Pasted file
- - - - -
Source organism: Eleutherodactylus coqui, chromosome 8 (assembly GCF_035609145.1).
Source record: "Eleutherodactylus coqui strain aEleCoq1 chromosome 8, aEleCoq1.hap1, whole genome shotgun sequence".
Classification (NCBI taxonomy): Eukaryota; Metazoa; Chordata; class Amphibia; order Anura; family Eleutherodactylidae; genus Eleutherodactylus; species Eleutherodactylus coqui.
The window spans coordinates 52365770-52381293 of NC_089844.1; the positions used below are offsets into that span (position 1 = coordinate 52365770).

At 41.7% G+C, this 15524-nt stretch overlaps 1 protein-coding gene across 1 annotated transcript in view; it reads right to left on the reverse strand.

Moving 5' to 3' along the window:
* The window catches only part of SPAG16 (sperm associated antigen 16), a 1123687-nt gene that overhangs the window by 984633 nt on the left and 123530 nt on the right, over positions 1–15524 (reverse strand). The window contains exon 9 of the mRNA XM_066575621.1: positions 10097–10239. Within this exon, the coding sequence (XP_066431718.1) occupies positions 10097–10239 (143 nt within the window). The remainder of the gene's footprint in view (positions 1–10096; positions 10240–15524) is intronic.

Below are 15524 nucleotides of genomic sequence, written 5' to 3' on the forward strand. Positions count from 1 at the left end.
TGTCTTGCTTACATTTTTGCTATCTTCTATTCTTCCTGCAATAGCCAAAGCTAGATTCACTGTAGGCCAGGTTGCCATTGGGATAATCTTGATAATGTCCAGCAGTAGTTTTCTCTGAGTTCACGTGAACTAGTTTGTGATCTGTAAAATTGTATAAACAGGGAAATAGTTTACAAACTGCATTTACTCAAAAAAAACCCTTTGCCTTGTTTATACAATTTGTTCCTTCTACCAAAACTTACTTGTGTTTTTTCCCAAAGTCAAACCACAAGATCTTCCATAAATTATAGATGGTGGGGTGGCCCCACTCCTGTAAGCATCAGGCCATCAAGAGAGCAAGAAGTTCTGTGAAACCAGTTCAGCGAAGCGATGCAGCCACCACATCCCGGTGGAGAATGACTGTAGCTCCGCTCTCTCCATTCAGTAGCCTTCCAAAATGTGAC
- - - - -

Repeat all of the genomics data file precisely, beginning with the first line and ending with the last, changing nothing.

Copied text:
Source organism: Eleutherodactylus coqui, chromosome 8 (assembly GCF_035609145.1).
Source record: "Eleutherodactylus coqui strain aEleCoq1 chromosome 8, aEleCoq1.hap1, whole genome shotgun sequence".
Classification (NCBI taxonomy): Eukaryota; Metazoa; Chordata; class Amphibia; order Anura; family Eleutherodactylidae; genus Eleutherodactylus; species Eleutherodactylus coqui.
The window spans coordinates 52365770-52381293 of NC_089844.1; the positions used below are offsets into that span (position 1 = coordinate 52365770).

At 41.7% G+C, this 15524-nt stretch overlaps 1 protein-coding gene across 1 annotated transcript in view; it reads right to left on the reverse strand.

Moving 5' to 3' along the window:
* The window catches only part of SPAG16 (sperm associated antigen 16), a 1123687-nt gene that overhangs the window by 984633 nt on the left and 123530 nt on the right, over positions 1–15524 (reverse strand). The window contains exon 9 of the mRNA XM_066575621.1: positions 10097–10239. Within this exon, the coding sequence (XP_066431718.1) occupies positions 10097–10239 (143 nt within the window). The remainder of the gene's footprint in view (positions 1–10096; positions 10240–15524) is intronic.

Below are 15524 nucleotides of genomic sequence, written 5' to 3' on the forward strand. Positions count from 1 at the left end.
TGTCTTGCTTACATTTTTGCTATCTTCTATTCTTCCTGCAATAGCCAAAGCTAGATTCACTGTAGGCCAGGTTGCCATTGGGATAATCTTGATAATGTCCAGCAGTAGTTTTCTCTGAGTTCACGTGAACTAGTTTGTGATCTGTAAAATTGTATAAACAGGGAAATAGTTTACAAACTGCATTTACTCAAAAAAAACCCTTTGCCTTGTTTATACAATTTGTTCCTTCTACCAAAACTTACTTGTGTTTTTTCCCAAAGTCAAACCACAAGATCTTCCATAAATTATAGATGGTGGGGTGGCCCCACTCCTGTAAGCATCAGGCCATCAAGAGAGCAAGAAGTTCTGTGAAACCAGTTCAGCGAAGCGATGCAGCCACCACATCCCGGTGGAGAATGACTGTAGCTCCGCTCTCTCCATTCAGTAGCCTTCCAAAATGTGAC